As one's W-4's and 1099's start rolling in, many in Maryland are on the road to filing their annual tax returns. Yet, they should know that there are tax implications when it comes to estate planning.
First, let's discuss the gift-tax exemption. Currently, one can make gifts to family, friends and others to the tune of $5.43 million cumulatively during their lifetime before having to owe federal gift taxes. This is especially good news for married couples as they each can take advantage of the gift-tax exemption separately.
Similarly, annually a person can make gifts of up to $14,000 per person and claim it as a yearly exclusion. Like the lifetime gift-tax exemption, married couples can each make separate gifts to family and friends and still take advantage of the gift-tax exclusion. This can be especially useful to those who do not begin estate planning until later in their lifetimes. This is because the gift-tax exclusion reduces the size of one's taxable estate.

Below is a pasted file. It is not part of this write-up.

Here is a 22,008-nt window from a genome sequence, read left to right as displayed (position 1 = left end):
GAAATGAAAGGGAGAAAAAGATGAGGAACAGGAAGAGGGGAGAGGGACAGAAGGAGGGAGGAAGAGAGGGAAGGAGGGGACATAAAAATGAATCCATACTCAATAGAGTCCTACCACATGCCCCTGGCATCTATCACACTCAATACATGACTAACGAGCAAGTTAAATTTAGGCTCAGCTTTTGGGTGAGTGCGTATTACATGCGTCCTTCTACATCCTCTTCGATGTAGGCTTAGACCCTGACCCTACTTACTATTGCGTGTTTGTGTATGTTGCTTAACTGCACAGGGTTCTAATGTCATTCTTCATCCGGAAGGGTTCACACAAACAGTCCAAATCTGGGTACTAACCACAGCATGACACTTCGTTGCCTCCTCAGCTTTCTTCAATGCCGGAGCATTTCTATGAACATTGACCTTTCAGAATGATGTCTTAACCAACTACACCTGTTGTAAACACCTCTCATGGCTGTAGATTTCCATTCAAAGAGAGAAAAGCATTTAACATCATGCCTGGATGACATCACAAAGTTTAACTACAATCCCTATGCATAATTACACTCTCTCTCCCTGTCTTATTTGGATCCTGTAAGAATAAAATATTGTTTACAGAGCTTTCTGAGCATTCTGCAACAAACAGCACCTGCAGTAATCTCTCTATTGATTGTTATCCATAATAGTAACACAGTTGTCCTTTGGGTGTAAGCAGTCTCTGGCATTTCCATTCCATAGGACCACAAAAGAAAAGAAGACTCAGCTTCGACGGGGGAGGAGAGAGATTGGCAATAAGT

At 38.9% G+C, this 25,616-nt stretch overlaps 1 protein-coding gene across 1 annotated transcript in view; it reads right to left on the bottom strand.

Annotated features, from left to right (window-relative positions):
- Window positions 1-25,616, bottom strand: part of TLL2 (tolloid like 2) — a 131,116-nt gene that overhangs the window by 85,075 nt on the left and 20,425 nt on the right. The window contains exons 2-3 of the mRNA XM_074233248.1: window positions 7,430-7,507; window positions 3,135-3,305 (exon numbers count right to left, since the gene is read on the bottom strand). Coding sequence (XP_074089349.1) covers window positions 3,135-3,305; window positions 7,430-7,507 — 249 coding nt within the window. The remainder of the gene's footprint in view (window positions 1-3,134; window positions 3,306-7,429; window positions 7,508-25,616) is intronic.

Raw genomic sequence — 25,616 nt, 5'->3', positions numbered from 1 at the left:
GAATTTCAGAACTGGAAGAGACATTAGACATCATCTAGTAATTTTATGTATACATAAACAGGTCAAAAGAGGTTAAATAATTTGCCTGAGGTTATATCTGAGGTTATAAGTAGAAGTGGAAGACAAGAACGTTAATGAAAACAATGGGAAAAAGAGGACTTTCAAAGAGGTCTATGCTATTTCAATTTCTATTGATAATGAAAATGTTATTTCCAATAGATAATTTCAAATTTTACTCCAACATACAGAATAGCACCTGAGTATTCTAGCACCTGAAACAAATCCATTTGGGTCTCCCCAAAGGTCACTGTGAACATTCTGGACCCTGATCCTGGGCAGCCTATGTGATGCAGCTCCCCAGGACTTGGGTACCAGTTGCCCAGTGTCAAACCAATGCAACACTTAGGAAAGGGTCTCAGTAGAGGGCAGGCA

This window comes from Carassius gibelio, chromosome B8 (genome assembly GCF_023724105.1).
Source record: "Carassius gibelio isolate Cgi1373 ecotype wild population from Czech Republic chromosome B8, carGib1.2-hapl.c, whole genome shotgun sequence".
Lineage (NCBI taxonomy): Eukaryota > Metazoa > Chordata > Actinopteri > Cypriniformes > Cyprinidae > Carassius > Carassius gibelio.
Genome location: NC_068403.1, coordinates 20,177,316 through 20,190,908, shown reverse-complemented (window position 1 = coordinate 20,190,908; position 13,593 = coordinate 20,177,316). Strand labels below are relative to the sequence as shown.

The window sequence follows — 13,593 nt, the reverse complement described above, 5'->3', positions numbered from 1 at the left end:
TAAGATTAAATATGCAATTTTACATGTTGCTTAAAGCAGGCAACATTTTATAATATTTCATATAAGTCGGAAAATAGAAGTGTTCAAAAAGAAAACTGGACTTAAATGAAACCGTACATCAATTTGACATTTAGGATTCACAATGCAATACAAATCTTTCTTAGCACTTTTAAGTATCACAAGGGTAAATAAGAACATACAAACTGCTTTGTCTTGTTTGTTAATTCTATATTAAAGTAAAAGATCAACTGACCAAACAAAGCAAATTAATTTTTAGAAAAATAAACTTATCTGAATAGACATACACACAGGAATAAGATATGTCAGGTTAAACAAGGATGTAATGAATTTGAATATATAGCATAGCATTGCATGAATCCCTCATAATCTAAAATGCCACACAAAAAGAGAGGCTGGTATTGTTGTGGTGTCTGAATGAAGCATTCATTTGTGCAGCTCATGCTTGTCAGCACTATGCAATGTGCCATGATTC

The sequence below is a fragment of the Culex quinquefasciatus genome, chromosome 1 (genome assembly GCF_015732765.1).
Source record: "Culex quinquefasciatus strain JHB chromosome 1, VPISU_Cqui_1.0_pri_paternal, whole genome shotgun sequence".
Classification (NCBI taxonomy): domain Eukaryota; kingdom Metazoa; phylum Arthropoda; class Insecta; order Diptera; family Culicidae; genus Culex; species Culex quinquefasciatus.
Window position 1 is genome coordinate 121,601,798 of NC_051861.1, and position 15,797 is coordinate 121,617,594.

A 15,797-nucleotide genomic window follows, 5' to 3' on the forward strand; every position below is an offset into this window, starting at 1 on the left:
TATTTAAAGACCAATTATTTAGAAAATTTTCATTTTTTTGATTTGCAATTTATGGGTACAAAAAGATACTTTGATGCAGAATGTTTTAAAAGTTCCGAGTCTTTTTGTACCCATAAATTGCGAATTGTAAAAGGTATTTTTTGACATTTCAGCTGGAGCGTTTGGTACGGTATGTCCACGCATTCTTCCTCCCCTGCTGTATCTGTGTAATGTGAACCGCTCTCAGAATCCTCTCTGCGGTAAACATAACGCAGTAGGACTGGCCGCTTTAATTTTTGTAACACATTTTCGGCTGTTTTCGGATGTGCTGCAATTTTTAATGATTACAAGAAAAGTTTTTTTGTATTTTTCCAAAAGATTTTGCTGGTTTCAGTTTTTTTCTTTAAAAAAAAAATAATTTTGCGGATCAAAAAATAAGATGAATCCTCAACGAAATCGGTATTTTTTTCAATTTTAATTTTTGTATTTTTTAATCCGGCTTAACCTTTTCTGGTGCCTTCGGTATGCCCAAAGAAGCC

Finally, for 2015, upon their death, individuals can bequeath gifts to others in amounts of up to $5.43 million without owing any federal estate tax. Like the gift tax, married couples can each take advantage of this estate-tax exemption separately. In addition, if the first spouse passes away without having fully taken advantage of the exemption, the amounts remaining can be granted to the other spouse.
As this shows, it is important to keep estate planning in mind when preparing one's taxes. Not only can gifts affect one's income taxes and estate taxes, but they could also affect the size of one's estate upon one's death. There are many facets to estate planning -- gifts are just one of them. A Rockville probate attorney may be able to help individuals further understand the relationship between estate plans and taxes.